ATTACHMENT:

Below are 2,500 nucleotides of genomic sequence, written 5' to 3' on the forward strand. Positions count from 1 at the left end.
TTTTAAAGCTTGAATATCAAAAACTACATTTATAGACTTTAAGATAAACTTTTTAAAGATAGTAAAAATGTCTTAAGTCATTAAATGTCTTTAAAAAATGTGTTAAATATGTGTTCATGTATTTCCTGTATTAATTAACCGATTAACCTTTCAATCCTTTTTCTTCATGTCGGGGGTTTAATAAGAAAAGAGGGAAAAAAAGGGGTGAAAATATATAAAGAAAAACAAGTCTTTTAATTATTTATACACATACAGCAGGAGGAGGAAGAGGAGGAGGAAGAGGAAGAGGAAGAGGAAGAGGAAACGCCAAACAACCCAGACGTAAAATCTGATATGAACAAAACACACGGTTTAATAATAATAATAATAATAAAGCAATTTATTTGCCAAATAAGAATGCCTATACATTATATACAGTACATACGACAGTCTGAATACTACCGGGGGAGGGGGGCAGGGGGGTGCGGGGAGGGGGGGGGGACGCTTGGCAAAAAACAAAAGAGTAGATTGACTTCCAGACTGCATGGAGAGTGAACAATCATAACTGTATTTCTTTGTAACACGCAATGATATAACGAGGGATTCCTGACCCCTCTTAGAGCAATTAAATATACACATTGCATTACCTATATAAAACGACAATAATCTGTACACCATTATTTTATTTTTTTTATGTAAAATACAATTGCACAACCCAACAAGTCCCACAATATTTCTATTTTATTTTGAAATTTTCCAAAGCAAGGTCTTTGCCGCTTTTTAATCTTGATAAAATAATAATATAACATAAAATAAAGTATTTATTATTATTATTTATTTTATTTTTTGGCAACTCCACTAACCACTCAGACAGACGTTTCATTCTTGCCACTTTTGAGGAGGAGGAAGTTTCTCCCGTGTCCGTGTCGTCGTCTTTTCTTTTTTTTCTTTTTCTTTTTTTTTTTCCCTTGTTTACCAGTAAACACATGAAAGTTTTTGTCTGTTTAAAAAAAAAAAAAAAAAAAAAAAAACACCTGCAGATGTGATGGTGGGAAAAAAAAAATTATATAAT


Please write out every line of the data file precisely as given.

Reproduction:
Below are 2,500 nucleotides of genomic sequence, written 5' to 3' on the forward strand. Positions count from 1 at the left end.
TTTTAAAGCTTGAATATCAAAAACTACATTTATAGACTTTAAGATAAACTTTTTAAAGATAGTAAAAATGTCTTAAGTCATTAAATGTCTTTAAAAAATGTGTTAAATATGTGTTCATGTATTTCCTGTATTAATTAACCGATTAACCTTTCAATCCTTTTTCTTCATGTCGGGGGTTTAATAAGAAAAGAGGGAAAAAAAGGGGTGAAAATATATAAAGAAAAACAAGTCTTTTAATTATTTATACACATACAGCAGGAGGAGGAAGAGGAGGAGGAAGAGGAAGAGGAAGAGGAAGAGGAAACGCCAAACAACCCAGACGTAAAATCTGATATGAACAAAACACACGGTTTAATAATAATAATAATAATAAAGCAATTTATTTGCCAAATAAGAATGCCTATACATTATATACAGTACATACGACAGTCTGAATACTACCGGGGGAGGGGGGCAGGGGGGTGCGGGGAGGGGGGGGGGACGCTTGGCAAAAAACAAAAGAGTAGATTGACTTCCAGACTGCATGGAGAGTGAACAATCATAACTGTATTTCTTTGTAACACGCAATGATATAACGAGGGATTCCTGACCCCTCTTAGAGCAATTAAATATACACATTGCATTACCTATATAAAACGACAATAATCTGTACACCATTATTTTATTTTTTTTATGTAAAATACAATTGCACAACCCAACAAGTCCCACAATATTTCTATTTTATTTTGAAATTTTCCAAAGCAAGGTCTTTGCCGCTTTTTAATCTTGATAAAATAATAATATAACATAAAATAAAGTATTTATTATTATTATTTATTTTATTTTTTGGCAACTCCACTAACCACTCAGACAGACGTTTCATTCTTGCCACTTTTGAGGAGGAGGAAGTTTCTCCCGTGTCCGTGTCGTCGTCTTTTCTTTTTTTTCTTTTTCTTTTTTTTTTTCCCTTGTTTACCAGTAAACACATGAAAGTTTTTGTCTGTTTAAAAAAAAAAAAAAAAAAAAAAAAACACCTGCAGATGTGATGGTGGGAAAAAAAAAATTATATAAT